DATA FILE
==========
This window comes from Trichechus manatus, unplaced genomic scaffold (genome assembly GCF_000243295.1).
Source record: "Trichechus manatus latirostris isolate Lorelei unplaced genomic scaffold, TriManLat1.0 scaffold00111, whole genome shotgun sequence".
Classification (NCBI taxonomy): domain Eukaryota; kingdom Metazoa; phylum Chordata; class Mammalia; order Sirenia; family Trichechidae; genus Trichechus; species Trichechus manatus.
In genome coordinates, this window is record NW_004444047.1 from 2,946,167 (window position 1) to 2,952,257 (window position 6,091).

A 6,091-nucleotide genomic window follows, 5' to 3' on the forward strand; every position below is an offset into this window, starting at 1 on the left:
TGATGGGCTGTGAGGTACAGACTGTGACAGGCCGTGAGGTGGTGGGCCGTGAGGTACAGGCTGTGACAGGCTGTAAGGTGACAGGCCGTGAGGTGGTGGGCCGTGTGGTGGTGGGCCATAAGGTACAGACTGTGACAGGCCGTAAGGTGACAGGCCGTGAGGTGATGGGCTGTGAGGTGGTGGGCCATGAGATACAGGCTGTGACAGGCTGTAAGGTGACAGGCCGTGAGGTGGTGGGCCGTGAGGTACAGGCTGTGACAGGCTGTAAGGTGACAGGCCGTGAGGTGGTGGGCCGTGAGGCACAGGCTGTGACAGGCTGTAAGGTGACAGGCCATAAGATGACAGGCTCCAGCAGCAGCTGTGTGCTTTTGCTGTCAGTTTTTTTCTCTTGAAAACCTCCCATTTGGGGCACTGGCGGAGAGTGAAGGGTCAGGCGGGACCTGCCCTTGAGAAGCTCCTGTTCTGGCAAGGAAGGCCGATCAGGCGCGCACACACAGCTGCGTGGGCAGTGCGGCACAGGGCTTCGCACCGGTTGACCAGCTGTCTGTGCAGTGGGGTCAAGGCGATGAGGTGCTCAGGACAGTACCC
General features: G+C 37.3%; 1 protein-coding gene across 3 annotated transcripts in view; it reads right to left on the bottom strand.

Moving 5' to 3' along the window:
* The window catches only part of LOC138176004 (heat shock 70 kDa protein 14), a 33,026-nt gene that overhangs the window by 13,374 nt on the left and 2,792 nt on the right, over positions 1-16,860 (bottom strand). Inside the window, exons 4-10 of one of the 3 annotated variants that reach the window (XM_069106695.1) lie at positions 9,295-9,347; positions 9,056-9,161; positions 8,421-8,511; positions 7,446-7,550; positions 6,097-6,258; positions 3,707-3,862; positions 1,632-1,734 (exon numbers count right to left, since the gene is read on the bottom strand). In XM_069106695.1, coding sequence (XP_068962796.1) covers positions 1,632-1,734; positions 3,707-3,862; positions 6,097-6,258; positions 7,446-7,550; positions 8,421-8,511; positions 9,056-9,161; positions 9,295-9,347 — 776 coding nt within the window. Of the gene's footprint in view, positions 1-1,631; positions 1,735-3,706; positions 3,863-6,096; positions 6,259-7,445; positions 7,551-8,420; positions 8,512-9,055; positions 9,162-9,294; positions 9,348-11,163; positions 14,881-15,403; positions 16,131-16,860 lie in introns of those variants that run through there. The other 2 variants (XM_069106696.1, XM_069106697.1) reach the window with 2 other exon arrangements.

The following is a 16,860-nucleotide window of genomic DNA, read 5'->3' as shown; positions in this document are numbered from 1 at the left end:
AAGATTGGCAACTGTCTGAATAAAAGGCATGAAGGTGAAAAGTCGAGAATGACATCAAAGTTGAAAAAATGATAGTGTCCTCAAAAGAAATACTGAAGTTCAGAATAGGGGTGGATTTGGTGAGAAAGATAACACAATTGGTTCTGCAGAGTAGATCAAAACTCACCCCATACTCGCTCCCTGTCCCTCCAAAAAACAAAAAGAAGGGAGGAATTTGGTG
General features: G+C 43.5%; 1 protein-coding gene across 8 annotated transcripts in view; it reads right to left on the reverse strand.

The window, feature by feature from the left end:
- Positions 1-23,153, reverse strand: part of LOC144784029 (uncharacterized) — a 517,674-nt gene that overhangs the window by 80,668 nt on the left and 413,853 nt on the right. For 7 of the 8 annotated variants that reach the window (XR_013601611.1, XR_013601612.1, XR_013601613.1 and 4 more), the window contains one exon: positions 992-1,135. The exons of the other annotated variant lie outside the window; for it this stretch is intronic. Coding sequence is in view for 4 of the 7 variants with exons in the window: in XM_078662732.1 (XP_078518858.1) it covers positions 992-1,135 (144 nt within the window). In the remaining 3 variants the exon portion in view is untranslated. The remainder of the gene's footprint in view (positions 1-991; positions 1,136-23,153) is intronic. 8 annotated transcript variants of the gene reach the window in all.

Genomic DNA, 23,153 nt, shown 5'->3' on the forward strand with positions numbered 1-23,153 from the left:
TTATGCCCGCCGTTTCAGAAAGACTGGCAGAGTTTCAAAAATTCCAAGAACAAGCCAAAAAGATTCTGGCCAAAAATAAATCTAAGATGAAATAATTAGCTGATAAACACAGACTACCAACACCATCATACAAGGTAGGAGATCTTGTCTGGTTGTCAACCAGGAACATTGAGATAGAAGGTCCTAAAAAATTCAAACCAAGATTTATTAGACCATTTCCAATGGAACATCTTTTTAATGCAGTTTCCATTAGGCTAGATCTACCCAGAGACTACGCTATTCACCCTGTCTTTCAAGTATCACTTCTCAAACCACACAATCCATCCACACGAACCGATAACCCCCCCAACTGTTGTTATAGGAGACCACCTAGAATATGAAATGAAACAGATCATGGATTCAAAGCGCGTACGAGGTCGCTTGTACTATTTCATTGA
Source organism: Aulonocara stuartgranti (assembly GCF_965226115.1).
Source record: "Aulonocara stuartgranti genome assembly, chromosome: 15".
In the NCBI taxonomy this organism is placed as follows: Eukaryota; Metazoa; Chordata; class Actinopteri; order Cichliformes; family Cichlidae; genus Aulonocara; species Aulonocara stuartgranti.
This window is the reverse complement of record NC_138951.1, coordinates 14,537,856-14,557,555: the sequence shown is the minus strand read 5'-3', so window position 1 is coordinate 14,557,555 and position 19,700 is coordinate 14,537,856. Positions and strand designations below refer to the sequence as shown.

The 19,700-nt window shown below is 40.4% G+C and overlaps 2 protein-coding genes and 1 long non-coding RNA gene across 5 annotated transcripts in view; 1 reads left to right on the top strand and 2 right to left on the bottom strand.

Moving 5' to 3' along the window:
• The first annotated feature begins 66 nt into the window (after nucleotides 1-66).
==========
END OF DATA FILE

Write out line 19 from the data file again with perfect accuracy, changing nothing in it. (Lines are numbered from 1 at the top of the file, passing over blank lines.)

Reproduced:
In the NCBI taxonomy this organism is placed as follows: Eukaryota; Metazoa; Chordata; class Actinopteri; order Cichliformes; family Cichlidae; genus Aulonocara; species Aulonocara stuartgranti.